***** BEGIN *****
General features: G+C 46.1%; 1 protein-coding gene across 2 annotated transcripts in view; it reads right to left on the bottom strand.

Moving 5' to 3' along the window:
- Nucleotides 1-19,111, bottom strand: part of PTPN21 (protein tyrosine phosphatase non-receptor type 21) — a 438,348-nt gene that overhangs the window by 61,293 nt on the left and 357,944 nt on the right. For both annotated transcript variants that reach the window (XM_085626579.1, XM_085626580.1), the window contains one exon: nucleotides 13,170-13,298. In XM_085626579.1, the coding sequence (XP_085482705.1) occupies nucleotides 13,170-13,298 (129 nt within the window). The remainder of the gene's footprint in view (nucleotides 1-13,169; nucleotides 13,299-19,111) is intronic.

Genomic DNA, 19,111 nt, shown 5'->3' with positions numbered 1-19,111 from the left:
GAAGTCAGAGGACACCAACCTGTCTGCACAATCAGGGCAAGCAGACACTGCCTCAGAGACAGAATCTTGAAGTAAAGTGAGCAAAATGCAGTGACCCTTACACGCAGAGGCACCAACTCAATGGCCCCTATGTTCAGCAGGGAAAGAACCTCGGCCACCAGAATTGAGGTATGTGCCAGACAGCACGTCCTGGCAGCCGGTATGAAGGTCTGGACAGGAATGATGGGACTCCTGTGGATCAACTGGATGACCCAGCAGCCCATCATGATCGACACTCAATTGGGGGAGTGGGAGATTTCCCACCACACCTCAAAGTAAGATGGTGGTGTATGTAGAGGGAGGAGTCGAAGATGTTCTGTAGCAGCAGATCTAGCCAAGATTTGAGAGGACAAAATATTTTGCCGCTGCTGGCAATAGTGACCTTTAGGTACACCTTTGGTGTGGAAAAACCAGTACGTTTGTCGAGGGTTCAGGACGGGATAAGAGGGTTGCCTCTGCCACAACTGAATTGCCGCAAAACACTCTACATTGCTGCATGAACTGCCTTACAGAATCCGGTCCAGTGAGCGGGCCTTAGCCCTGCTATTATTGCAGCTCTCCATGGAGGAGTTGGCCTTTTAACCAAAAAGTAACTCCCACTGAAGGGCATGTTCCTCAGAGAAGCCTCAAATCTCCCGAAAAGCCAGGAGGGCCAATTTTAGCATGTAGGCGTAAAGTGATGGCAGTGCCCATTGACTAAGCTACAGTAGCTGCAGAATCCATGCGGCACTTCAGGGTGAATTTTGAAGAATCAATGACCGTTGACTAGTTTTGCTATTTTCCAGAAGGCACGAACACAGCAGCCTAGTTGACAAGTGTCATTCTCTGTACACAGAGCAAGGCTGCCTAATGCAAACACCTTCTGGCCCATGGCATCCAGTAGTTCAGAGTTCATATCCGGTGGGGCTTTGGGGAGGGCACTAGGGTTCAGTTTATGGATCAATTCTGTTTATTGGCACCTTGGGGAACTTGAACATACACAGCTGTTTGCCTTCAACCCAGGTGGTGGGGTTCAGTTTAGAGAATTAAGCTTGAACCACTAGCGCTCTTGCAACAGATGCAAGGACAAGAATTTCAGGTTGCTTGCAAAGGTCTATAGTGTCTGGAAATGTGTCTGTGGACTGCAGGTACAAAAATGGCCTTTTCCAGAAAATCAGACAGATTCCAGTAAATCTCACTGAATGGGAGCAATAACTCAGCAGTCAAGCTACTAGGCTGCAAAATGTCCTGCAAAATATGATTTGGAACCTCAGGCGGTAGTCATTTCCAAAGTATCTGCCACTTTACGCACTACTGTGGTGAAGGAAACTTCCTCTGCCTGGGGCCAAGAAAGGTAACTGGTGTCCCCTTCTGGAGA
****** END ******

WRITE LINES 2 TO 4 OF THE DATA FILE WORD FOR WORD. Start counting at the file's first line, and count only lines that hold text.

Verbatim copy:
Moving 5' to 3' along the window:
- Nucleotides 1-19,111, bottom strand: part of PTPN21 (protein tyrosine phosphatase non-receptor type 21) — a 438,348-nt gene that overhangs the window by 61,293 nt on the left and 357,944 nt on the right. For both annotated transcript variants that reach the window (XM_085626579.1, XM_085626580.1), the window contains one exon: nucleotides 13,170-13,298. In XM_085626579.1, the coding sequence (XP_085482705.1) occupies nucleotides 13,170-13,298 (129 nt within the window). The remainder of the gene's footprint in view (nucleotides 1-13,169; nucleotides 13,299-19,111) is intronic.

Genomic DNA, 19,111 nt, shown 5'->3' with positions numbered 1-19,111 from the left: